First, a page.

In the end I did not end up doing a full test of all the parameters and settings of the camera, but instead focused (pardon the pun) on the auto focus capabilities under lower light conditions as well the high ISO performance which I could then compare to my 1D MkIV.

With the Vodacom Bulls vs Brumbies Super Rugby clash on my calendar, I realised it would be the ideal testing area for the 5D MkIII, being a night game under the floodlights at Loftus Versveld in Pretoria.  Preparations started the day before the match, me checking out the menus of the camera and finding them following the now familiar layout of the newer generation Canon’s.  No problems here, except for the Case studies settings in the AF menu which were new to me, where I chose the setting for subjects accelerating and decelerating erratically, closest to what I believe I would experience.  Turned out as a good choice, when playing around later proved it to be.

Crop factorFirst of all the usual focus calibration test, and another eye-opener as I had to dial out back focussing with my Sigma EX 120-300/2.8 with a -15 setting on the AF Fine Calibration menu, but then its not the OEM lens for the body, right?  Checked my OEM style 500 f4 L IS lens, and it to was back focussing, requiring a -5 setting to get it onto the spot.

On the field I checked, as quick start, the drop in reach from the full frame sensor compared to the 1.3 crop factor of the 1D MkIV.    It is noticeable if you are not used to it.  See photo attached.

Then it was time for the AF performance on tracking subjects, using my Sigma EX 120-300 f2.8 APO HSM lens, the primary lens used by me when shooting rugby.  Using AI Servo mode, I panned the players running and jogging through my field of view, and here there was no problems, the camera easily keeping the players sharply focussed as the series on Chiliboy Ralepelle shows.  (See photoset 1).  Then tracking head-on with more distant players, and under the lower lighting conditions the camera could just about keep up with the action, loosing about every  third shot in a series due to softness using Pierre Spies as a model. See photoset 2.  By comparison the 1D MkIV would lose 1 in 5 under similar conditions.  This was at a distance of about 30m to 15, the players briskly sprinting towards the camera.  Then when I tried it closer to the camera, between 12m to about 6m, the AF started to struggle, loosing half to 70% of the shots with the AF unable to keep up.  Again using Chiliboy Ralepelle as an extreme example, with a fast sprint close to the camera one can see the AF changing but not really catching up getting none of the shots in focus.  But remember this was at close distance with a fast moving player head-on to the camera.  Then again, the 1D MkIV would lose 1 in 4 due to softness, so this was a big difference for me.  I then tried the other Focus Case Settings, and not getting better results (actually worse) decided my original setting was the best for given scenario.

For the match I used my 500/4 L IS on the 5D MkIII, and here there was no focus issues, most of the shots at a distance of 30m-70m from the camera, the AI Servo tracking easily keeping the shots sharp, with a 98% keeper rate.  Refer the series on Wynand Olivier. (Photoset 4)  What I did find however was that the AF pick-up was noticeably slower on the 5D MkIII than the 1D MkIV, and also slower than my older 1D MkII, but once it has locked on, tracking is accurate as discussed on slightly more distant subjects.  Not saying the AF slow, it still is fast, but slower than even an older 1D series to lock on.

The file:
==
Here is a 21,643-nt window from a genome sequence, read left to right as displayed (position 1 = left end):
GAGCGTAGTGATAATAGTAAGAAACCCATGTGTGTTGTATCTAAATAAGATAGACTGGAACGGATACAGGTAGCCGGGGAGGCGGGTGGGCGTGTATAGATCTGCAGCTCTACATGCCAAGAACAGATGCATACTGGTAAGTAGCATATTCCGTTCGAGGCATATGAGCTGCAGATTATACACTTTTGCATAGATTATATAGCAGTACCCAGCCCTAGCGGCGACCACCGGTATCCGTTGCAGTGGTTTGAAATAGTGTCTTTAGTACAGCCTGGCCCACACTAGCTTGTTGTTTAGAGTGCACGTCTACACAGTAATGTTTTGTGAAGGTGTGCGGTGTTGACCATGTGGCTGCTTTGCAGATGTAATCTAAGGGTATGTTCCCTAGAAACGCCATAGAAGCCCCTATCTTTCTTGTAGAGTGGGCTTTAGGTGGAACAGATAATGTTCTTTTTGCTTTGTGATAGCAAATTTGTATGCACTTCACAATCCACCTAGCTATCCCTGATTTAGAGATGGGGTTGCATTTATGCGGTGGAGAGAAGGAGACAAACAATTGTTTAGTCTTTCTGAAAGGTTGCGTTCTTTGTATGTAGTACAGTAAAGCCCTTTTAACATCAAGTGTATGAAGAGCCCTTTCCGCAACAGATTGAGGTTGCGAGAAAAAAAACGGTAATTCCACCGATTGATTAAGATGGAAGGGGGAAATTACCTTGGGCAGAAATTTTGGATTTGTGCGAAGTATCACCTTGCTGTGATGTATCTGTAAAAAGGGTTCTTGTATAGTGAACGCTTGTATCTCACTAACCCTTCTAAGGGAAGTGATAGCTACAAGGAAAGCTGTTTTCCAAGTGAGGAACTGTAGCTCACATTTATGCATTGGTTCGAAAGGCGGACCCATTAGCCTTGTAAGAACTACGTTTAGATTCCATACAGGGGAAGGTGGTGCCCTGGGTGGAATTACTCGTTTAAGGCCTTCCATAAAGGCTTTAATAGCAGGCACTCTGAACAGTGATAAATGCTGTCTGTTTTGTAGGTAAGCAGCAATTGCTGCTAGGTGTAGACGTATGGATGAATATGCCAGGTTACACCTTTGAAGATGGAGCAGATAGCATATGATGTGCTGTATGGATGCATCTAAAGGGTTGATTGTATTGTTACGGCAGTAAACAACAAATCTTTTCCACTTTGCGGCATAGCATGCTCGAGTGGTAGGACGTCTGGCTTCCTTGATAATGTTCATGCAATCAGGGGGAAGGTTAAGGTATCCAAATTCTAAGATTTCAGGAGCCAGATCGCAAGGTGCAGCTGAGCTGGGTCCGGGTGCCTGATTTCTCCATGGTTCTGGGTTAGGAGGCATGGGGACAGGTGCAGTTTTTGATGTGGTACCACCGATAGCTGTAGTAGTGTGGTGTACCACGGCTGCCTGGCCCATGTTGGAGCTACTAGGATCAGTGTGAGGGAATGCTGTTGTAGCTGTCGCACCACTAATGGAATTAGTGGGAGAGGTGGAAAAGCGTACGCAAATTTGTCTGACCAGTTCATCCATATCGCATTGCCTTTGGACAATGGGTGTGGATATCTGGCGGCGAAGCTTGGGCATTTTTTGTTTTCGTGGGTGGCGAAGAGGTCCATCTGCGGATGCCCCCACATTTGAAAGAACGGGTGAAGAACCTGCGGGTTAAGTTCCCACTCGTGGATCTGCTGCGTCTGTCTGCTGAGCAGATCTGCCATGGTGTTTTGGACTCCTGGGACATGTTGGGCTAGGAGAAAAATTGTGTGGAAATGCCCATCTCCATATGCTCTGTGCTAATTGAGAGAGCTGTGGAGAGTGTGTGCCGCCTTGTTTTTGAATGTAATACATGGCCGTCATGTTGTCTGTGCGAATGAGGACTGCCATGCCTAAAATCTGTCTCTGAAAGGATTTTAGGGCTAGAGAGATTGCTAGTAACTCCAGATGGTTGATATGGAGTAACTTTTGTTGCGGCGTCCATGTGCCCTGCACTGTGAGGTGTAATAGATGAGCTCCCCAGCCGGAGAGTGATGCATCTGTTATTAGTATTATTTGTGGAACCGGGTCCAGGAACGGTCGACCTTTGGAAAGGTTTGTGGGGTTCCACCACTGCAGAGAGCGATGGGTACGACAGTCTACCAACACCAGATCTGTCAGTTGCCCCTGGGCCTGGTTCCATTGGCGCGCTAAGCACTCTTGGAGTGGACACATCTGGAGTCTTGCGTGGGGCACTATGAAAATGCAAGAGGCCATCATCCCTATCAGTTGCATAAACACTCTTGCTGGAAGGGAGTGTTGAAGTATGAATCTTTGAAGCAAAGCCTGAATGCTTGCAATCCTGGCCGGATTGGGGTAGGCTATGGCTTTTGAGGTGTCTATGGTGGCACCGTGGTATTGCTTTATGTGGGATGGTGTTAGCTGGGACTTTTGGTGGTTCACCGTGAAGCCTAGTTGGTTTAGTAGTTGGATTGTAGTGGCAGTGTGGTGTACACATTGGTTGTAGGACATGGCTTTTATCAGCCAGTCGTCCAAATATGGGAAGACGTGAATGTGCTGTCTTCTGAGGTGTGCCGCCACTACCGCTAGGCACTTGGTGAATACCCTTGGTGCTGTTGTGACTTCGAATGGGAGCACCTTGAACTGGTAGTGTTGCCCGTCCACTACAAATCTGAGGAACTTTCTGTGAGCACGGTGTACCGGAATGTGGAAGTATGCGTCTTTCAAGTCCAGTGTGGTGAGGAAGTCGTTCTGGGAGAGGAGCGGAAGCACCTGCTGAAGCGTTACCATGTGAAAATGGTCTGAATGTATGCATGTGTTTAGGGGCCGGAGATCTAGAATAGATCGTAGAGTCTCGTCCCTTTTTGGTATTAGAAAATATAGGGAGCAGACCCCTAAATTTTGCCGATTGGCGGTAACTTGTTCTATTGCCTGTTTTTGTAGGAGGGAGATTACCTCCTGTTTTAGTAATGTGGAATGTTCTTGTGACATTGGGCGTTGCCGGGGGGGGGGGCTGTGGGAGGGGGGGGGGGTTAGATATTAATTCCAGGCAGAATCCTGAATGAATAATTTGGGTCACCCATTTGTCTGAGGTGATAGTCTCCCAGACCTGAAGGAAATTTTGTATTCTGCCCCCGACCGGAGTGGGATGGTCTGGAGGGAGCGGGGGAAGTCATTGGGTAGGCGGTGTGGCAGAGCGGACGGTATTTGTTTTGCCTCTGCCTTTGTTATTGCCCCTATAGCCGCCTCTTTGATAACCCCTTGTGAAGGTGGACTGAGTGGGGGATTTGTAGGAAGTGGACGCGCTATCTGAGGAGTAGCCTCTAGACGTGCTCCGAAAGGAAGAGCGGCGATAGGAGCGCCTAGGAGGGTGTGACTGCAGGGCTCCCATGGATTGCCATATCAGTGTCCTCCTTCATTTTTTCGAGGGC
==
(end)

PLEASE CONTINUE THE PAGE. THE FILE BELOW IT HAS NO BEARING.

I specifically started off  and used ISO 2000 as a reference to my 1D MkIV which is the setting of choice under the lights at Loftus, and the 5D MkIII easily came out tops by a considerable margin, so switched to ISO3200 which still ruled the world, way better than the ISO2000 on the MkIV which is quite good already with slight noise creeping in but easily controlled in Lightroom 3.

So to summarise:

AF tracking in high vector speed subjects (fast moving close to the camera) 50% or less depending on the speed and distance.

AF tracking in low vector speed subjects (even fast moving at a distance from the camera) 98%

Noise at ISO 3200:  to my mind its better by at least two stops compared to the 1D MkIV, could be more but I haven’t really tested it to the extreme.  One has to marvel at the low noise at higher ISO capabilities of the camera.

The frame rate is certainly fast enough and quite usable, but one just feels more comfortable with the 10fps on the 1D MkIV, maybe I’m just spoiled.

Ideal action based uses: should be very good for the Wildlife and Avian photographer, including animals running and birds in flight which are relatively slower moving and not close to the camera.   I feel it would track a landing Egyptian Goose at Austen Robberts as good as my 1D MkIV, for example.  But I would not take it rallying with my 24-105, where the action is fast and close-up.

As a camera for me and my style of shooting, I wouldn’t loose my 1D MkIV over the 5D MkIII, I would however seriously consider it for the low noise in low light conditions I often find when shooting birds, with AF good enough under these circumstances, and it would be a better second body for me than a 7D for example, even with the limitations in reach.  But for fast paced action sports, its still the 1D MkIV with a very capable back-up in the 1D MkII, which I also prefer over the 7D.  Can I have a third back-up, there’s space for a 5D MkIII in my camera bag, but I would seriously consider fitting a vertical/battery grip for my bigger hands.







by Simon Du Plessis
All text and photos © SimonDP/Actionimage 2012.


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